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Photos take Long journey to area

By Dorothy Shinn
Beacon Journal art and architecture writer

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Seattle artist Amy Pleasant (right) meets with 88-year old Harold Long to find information on a box of photos she found and has used for inspiration for her artwork. They gathered at the home of Richard Long, Harold's nephew, on Thursday, Dec.. 13, 2012, in Cuyahoga Falls, Ohio. (Phil Masturzo/Akron Beacon Journal)
ON THE WEB

It’s kind of a Long story.

It’s a family story, a lost and found story, and a getting together story, all rolled into one — just in time for the holidays.

We began by looking for the Coolidges; we ended up discovering the Longs. How we came to find them is a story in itself.

It began with a letter from Amy Pleasant, a Seattle, Wash., artist who two years ago received a box of photographs and other memorabilia.

Pleasant’s work explores memory and generational transition. She often uses family photos as source material for her paintings. She began working in this manner after inheriting a family photo album, from which she completed a series of paintings that explored the transitions made from one generation to the next.

She became so interested in the subject that she began to collect discarded vintage photos at thrift stores, leading to the question, “What becomes of us when there is no one left to remember?” The resulting series was shown in the Seattle exhibit Lost and Found.

Shortly after she finished that series, a stranger who knew of her work offered her a box of more than 200 photographs she had found cleaning out her great-aunt’s house. She didn’t recognize anyone in the photos, and thought perhaps Pleasant could use them.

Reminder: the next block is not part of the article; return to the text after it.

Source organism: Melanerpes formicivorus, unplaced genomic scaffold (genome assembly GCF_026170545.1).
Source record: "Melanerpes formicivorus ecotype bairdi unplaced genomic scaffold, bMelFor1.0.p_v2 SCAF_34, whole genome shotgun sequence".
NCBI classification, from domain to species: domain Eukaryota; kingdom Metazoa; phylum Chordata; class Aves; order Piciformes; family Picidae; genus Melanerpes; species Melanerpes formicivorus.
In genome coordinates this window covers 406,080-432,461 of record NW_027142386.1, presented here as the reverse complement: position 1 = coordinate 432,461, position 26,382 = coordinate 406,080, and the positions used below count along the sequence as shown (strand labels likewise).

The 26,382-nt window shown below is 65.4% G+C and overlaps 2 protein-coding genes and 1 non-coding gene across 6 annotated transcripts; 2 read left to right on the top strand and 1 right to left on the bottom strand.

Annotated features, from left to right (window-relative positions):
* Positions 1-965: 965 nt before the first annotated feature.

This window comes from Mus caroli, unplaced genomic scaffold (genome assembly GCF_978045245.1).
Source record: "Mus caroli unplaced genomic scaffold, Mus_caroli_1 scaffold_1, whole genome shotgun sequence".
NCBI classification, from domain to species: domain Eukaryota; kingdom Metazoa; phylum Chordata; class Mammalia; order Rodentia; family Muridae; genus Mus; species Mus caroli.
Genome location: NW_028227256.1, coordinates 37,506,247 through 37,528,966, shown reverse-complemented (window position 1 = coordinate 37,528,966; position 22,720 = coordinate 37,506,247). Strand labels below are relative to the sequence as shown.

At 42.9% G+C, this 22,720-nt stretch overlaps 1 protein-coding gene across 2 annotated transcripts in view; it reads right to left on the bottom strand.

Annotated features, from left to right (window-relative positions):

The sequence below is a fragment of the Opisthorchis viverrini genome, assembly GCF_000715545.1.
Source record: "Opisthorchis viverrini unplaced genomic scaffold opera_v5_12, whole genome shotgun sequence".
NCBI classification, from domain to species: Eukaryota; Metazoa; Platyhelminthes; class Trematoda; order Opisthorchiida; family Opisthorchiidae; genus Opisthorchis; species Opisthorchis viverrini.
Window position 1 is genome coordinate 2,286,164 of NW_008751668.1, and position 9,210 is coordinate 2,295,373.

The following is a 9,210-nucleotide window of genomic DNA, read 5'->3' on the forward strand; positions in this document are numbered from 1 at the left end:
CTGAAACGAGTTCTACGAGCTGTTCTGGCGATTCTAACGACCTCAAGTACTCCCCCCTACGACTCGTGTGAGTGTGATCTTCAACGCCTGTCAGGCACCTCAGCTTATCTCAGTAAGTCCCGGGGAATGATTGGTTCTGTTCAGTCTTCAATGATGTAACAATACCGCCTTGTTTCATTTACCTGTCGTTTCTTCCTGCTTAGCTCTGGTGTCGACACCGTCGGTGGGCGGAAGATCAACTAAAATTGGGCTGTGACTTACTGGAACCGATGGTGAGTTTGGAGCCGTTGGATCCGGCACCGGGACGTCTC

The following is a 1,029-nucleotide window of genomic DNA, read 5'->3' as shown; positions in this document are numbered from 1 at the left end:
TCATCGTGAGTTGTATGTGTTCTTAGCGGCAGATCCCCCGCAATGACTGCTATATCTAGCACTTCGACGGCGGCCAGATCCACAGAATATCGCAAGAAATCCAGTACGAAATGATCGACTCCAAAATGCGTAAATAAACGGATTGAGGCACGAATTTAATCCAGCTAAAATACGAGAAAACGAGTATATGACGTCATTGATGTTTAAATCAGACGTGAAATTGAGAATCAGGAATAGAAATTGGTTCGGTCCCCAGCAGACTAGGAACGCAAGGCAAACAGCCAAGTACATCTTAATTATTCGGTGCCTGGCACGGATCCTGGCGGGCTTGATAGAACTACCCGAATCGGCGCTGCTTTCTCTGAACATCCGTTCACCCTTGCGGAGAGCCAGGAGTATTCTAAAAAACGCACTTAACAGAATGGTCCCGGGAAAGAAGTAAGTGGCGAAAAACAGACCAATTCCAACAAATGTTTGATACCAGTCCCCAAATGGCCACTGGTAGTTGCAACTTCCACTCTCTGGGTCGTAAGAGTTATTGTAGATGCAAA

Pleasant spent hours poring over the images. She realized they weren’t just random snaps, but contained the artifacts of one couple’s lifetime together.

Using notes on the backs of the images, pharmacy receipts that were in the box, and the Internet, Pleasant identified them as the Coolidge family of Cuyahoga Falls, taken from the couple’s childhood through the birth of their first grandchild, mostly from the 1930s through the 1950s. The most recent photo was a school picture from the 1970s.

From these, she did a series of paintings, including two large works depicting the couple’s wedding day and a later anniversary, as metaphoric “bookends” for the series, which she called Looking for the Coolidges and exhibited last summer in Seattle.

She continued to look for Coolidge descendants, and wrote to newspapers asking for help. She wanted to return the photographs to the family, and hoped that a story might help her locate them.

“Some of the photos are of downtown Akron in the ’50s, the Goodyear blimp building and the Soap Box Derby. They are pretty interesting,” she wrote.

Pleasant also provided two helpful links: to her paintings made from the Coolidge archive (http://amypleasantseattle.com/section/316363_LOOKING_FOR_THE_COOLIDGES.html), and to a video she had made, including many of the black-and-white images from the box of 200.

An editor spotted the house number 2717 among the photos, and in a 1956-1957 city directory found a Ronald K. Coolidge at 2717 Oak Park Boulevard, Cuyahoga Falls. Further research in the newspaper’s electronic and paper records turned up a 1990 obituary for Mabel I. Coolidge, Ronald’s wife.